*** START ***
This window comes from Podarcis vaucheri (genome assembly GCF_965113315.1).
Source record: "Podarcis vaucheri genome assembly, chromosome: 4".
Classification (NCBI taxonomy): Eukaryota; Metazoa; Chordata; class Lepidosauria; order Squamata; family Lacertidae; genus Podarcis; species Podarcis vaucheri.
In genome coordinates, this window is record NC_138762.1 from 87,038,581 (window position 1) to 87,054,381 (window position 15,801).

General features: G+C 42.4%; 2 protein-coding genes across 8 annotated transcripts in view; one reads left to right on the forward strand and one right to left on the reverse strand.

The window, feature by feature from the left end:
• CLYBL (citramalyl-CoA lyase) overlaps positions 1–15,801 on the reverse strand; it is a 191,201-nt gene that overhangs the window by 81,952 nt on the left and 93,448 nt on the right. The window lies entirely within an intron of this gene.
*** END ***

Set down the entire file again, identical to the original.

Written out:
This window comes from Podarcis vaucheri (genome assembly GCF_965113315.1).
Source record: "Podarcis vaucheri genome assembly, chromosome: 4".
Classification (NCBI taxonomy): Eukaryota; Metazoa; Chordata; class Lepidosauria; order Squamata; family Lacertidae; genus Podarcis; species Podarcis vaucheri.
In genome coordinates, this window is record NC_138762.1 from 87,038,581 (window position 1) to 87,054,381 (window position 15,801).

General features: G+C 42.4%; 2 protein-coding genes across 8 annotated transcripts in view; one reads left to right on the forward strand and one right to left on the reverse strand.

The window, feature by feature from the left end:
• CLYBL (citramalyl-CoA lyase) overlaps positions 1–15,801 on the reverse strand; it is a 191,201-nt gene that overhangs the window by 81,952 nt on the left and 93,448 nt on the right. The window lies entirely within an intron of this gene.